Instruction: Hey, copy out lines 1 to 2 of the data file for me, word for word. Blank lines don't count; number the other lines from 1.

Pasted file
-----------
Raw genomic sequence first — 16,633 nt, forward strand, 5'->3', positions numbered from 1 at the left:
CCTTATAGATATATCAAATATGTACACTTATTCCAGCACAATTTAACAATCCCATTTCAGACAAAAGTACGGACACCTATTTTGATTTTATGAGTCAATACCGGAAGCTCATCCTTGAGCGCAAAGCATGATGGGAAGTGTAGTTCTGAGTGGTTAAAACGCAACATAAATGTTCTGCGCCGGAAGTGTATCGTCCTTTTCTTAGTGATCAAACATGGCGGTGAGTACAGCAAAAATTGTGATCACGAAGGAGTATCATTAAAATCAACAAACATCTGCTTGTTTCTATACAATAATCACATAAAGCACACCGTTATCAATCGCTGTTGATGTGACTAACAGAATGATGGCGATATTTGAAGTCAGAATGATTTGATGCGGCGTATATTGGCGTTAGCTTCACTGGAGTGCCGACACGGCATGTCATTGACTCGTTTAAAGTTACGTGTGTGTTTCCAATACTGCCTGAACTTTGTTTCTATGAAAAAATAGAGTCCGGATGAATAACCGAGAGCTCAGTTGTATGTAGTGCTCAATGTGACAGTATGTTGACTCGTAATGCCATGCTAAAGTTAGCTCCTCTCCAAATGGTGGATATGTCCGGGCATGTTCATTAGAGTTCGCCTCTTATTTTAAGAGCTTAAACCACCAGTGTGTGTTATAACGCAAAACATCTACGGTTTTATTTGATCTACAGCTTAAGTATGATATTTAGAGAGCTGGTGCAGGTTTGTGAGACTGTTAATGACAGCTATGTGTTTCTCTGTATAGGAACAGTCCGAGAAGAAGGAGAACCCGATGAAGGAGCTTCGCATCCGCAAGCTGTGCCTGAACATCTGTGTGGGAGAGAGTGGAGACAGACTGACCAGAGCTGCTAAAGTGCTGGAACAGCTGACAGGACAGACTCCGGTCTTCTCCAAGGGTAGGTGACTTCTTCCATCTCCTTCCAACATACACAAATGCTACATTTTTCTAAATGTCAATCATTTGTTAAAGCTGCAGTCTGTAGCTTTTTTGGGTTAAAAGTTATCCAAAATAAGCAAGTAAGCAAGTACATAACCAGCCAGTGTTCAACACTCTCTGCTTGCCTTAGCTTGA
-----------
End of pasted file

Raw genomic sequence first — 16,633 nt, forward strand, 5'->3', positions numbered from 1 at the left:
CCTTATAGATATATCAAATATGTACACTTATTCCAGCACAATTTAACAATCCCATTTCAGACAAAAGTACGGACACCTATTTTGATTTTATGAGTCAATACCGGAAGCTCATCCTTGAGCGCAAAGCATGATGGGAAGTGTAGTTCTGAGTGGTTAAAACGCAACATAAATGTTCTGCGCCGGAAGTGTATCGTCCTTTTCTTAGTGATCAAACATGGCGGTGAGTACAGCAAAAATTGTGATCACGAAGGAGTATCATTAAAATCAACAAACATCTGCTTGTTTCTATACAATAATCACATAAAGCACACCGTTATCAATCGCTGTTGATGTGACTAACAGAATGATGGCGATATTTGAAGTCAGAATGATTTGATGCGGCGTATATTGGCGTTAGCTTCACTGGAGTGCCGACACGGCATGTCATTGACTCGTTTAAAGTTACGTGTGTGTTTCCAATACTGCCTGAACTTTGTTTCTATGAAAAAATAGAGTCCGGATGAATAACCGAGAGCTCAGTTGTATGTAGTGCTCAATGTGACAGTATGTTGACTCGTAATGCCATGCTAAAGTTAGCTCCTCTCCAAATGGTGGATATGTCCGGGCATGTTCATTAGAGTTCGCCTCTTATTTTAAGAGCTTAAACCACCAGTGTGTGTTATAACGCAAAACATCTACGGTTTTATTTGATCTACAGCTTAAGTATGATATTTAGAGAGCTGGTGCAGGTTTGTGAGACTGTTAATGACAGCTATGTGTTTCTCTGTATAGGAACAGTCCGAGAAGAAGGAGAACCCGATGAAGGAGCTTCGCATCCGCAAGCTGTGCCTGAACATCTGTGTGGGAGAGAGTGGAGACAGACTGACCAGAGCTGCTAAAGTGCTGGAACAGCTGACAGGACAGACTCCGGTCTTCTCCAAGGGTAGGTGACTTCTTCCATCTCCTTCCAACATACACAAATGCTACATTTTTCTAAATGTCAATCATTTGTTAAAGCTGCAGTCTGTAGCTTTTTTGGGTTAAAAGTTATCCAAAATAAGCAAGTAAGCAAGTACATAACCAGCCAGTGTTCAACACTCTCTGCTTGCCTTAGCTTGA